Gorbachev's criticism of Yeltsin's personal ambition and political immaturity was echoed by a chorus of recriminations by Moscow party officials who turned on Yeltsin with gleeful alacrity.

The vindictive nature of the attacks, some of which excoriated his lack of love for Moscow or its citizens, reminded many observers of the fickle nature of Soviet officialdom.

Even Yeltsin's critics admitted that it might have been better to air their views earlier and not wait for their boss' downfall to speak out against his high-handed behavior. "We did not have the courage to speak out {earlier} apparently because we did not believe completely in glasnost or perestroika," confessed Yuri Prokofiev, protocol secretary at the Moscow City Council.

But few observers reading the criticism of Yeltsin splashed across three pages of Pravda and other papers expect the lesson of the Yeltsin affair to change Soviets' instinctive reluctance to speak out against their bosses.

The end result was indicative: just as Yeltsin, a newcomer from Sverdlovsk, was unanimously elected Moscow party chief in January 1986, so he was unanimously deposed in November 1987. Appeals for frank, open discussion have produced the same kind of unanimity that for decades has characterized the iron rule of Soviet party discipline.

At the Moscow meeting Wednesday, speaker after speaker condemned Yeltsin for stabbing the party in the back, for trying to split the capital's powerful organization from the Central Committee.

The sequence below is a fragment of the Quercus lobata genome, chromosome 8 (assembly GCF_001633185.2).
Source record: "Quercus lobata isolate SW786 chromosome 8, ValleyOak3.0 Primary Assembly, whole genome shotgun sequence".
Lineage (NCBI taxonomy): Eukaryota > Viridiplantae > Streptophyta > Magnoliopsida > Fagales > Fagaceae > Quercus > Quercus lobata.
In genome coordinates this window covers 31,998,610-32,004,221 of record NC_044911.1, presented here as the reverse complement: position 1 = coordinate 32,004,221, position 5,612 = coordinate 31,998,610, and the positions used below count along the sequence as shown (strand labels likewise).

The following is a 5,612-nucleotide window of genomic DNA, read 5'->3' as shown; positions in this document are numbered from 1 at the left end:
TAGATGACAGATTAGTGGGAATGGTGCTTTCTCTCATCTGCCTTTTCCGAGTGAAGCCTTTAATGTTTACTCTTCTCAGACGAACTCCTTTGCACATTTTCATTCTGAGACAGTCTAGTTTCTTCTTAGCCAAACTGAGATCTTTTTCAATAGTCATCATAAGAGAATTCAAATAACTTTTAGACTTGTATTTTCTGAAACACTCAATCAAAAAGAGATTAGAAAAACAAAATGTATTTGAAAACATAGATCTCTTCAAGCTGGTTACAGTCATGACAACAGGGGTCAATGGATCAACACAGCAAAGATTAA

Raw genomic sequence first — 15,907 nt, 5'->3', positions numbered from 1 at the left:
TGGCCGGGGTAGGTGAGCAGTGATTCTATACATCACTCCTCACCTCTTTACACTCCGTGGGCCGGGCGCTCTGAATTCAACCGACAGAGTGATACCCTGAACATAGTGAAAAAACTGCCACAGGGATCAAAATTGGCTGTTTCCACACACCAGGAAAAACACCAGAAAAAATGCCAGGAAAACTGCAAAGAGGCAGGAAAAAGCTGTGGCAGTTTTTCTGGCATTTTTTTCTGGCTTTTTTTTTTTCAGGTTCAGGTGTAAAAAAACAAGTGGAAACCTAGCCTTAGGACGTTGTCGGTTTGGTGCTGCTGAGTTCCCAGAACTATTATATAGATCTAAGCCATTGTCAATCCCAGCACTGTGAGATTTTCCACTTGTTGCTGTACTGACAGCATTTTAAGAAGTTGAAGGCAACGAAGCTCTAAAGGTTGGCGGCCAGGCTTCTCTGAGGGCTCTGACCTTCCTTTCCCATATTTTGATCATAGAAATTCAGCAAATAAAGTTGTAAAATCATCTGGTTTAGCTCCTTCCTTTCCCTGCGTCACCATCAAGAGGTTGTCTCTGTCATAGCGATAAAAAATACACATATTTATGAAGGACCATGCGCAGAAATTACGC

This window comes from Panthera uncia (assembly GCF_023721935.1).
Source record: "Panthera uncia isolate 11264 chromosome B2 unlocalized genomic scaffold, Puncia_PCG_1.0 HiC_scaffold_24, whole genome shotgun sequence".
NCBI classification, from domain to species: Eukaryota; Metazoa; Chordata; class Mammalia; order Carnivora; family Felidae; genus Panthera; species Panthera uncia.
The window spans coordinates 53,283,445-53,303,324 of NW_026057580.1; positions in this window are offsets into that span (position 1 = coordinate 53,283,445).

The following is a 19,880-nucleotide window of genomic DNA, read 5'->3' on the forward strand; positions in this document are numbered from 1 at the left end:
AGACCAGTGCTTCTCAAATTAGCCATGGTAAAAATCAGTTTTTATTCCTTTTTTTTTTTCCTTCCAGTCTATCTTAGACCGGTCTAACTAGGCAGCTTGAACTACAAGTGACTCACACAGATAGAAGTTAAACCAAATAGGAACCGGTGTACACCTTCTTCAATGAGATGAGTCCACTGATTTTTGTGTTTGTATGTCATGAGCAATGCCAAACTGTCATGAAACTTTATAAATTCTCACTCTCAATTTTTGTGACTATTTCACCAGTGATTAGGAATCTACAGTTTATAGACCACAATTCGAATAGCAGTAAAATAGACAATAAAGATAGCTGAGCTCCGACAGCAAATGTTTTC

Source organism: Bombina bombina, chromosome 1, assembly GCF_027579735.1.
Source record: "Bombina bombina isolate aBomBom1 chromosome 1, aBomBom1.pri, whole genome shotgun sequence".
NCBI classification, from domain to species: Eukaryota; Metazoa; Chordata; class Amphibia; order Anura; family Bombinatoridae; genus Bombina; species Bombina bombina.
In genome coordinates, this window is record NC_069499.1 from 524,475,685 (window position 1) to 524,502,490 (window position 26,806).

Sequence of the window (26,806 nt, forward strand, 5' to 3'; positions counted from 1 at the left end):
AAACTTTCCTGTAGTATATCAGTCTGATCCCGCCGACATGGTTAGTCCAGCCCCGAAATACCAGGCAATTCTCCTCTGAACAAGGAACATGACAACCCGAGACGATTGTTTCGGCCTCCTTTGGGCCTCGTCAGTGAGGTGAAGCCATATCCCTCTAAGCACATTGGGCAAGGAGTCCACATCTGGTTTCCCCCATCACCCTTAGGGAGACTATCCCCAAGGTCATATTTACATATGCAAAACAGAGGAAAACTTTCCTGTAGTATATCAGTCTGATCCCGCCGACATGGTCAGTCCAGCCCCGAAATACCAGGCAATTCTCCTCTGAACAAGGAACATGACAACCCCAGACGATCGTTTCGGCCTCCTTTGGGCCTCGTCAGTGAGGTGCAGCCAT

"It is monstrous to cast even the shadow of a doubt that Muscovites can have any other position than the position of the Central Committee. This enormous, if you like, party crime cannot be qualified otherwise," said A. Nikolayev, party leader of the Bauman district.

Yet the proof of Yeltsin's crime -- the Oct. 21 speech -- remains secret, its details unknown to all but a handful of his accusers and a mystery to Moscow readers.

The image of Yeltsin that emerged from Wednesday's speeches was of a self-satisfied administrator who disdained his employes, enjoyed showing off, criticized others for the sake of criticizing and mouthed appropriate phrases that he could not translate into action.

But as Soviet dissident historian Roy Medvedev pointed out in an interview yesterday, "All first secretaries are guilty of such behavior. This is the way they run their regions: their word is law."

Medvedev noted that Yeltsin had not learned that the Moscow job is different, requiring greater tact and diplomacy in dealing with the powerful organizations and ministries centered in the capital. Yeltsin, who made a reputation for attacking the special privileges enjoyed by the party elite, had made powerful enemies among these organizations, Medvedev said.